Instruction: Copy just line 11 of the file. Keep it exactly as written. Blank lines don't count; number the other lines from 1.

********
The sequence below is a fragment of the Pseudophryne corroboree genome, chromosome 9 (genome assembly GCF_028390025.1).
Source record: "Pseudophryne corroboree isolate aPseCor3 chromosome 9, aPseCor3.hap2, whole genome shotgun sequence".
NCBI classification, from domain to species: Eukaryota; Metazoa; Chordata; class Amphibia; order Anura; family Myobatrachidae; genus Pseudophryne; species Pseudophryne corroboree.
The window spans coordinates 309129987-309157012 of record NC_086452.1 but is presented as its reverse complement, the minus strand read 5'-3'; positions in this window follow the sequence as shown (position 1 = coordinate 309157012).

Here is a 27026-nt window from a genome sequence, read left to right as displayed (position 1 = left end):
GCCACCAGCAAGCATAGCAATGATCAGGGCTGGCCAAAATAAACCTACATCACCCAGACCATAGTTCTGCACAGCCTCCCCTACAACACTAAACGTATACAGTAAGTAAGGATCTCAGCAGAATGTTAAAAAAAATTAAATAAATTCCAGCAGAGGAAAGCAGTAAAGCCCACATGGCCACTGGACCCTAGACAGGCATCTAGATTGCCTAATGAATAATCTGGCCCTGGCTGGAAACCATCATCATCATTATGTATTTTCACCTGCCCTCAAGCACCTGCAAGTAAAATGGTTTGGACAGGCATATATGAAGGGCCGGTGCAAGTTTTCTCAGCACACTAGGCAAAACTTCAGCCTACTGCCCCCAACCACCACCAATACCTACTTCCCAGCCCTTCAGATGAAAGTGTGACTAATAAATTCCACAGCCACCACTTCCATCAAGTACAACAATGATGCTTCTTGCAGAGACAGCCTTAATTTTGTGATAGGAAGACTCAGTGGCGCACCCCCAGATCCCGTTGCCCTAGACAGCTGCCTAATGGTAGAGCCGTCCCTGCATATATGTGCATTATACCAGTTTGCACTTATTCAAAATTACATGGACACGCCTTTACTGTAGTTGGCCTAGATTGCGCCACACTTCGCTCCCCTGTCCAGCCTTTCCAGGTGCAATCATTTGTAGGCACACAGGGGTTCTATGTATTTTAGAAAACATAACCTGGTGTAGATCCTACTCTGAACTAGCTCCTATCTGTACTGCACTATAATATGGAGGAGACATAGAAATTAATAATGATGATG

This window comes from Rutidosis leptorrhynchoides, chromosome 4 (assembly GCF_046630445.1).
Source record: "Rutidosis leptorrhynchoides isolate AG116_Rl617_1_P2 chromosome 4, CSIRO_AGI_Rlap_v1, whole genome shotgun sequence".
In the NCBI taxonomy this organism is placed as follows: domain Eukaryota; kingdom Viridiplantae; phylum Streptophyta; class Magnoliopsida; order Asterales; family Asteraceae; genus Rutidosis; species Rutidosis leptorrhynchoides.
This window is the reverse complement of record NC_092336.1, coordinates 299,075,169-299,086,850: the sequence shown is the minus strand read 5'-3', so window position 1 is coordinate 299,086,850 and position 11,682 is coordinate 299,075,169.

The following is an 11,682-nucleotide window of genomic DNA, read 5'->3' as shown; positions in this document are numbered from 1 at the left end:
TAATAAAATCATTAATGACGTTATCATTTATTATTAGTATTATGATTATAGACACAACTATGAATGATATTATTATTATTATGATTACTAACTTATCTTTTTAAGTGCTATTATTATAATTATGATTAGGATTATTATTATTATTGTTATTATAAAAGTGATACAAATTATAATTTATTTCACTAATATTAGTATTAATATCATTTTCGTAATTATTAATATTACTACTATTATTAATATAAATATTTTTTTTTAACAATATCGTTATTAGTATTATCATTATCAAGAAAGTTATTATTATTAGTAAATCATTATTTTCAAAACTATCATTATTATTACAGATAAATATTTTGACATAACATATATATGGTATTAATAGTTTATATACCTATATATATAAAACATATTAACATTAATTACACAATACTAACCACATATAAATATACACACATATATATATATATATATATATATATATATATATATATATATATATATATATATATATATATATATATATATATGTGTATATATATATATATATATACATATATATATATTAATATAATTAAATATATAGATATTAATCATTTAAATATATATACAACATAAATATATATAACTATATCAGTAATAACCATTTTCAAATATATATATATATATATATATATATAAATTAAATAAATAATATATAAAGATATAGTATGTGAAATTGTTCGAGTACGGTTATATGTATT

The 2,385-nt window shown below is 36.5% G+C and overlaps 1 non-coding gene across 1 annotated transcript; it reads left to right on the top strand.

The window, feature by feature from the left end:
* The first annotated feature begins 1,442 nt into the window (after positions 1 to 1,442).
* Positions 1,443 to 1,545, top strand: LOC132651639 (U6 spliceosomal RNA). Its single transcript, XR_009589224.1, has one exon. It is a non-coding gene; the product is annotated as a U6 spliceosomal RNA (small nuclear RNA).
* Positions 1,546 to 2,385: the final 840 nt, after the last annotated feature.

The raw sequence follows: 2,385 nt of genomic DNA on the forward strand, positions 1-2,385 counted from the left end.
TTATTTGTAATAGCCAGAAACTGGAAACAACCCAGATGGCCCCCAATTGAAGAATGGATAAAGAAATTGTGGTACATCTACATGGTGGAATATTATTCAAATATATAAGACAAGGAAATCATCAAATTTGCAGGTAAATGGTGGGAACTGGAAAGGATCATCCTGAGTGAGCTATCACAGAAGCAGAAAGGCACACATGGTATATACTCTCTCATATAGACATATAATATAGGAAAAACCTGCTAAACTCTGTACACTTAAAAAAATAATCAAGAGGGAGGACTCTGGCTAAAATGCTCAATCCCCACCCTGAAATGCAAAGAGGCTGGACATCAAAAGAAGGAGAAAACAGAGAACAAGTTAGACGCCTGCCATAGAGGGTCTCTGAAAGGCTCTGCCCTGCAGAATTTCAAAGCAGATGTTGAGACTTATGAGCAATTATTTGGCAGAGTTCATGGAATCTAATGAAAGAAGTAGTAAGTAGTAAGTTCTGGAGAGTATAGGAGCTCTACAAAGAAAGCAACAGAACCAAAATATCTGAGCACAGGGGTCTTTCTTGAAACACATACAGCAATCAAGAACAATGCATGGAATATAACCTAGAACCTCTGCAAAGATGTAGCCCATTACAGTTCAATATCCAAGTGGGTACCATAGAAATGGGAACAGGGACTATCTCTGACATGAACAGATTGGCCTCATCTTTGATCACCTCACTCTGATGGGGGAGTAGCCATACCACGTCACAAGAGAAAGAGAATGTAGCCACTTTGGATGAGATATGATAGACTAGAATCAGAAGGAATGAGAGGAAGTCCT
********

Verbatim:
The following is an 11,682-nucleotide window of genomic DNA, read 5'->3' as shown; positions in this document are numbered from 1 at the left end: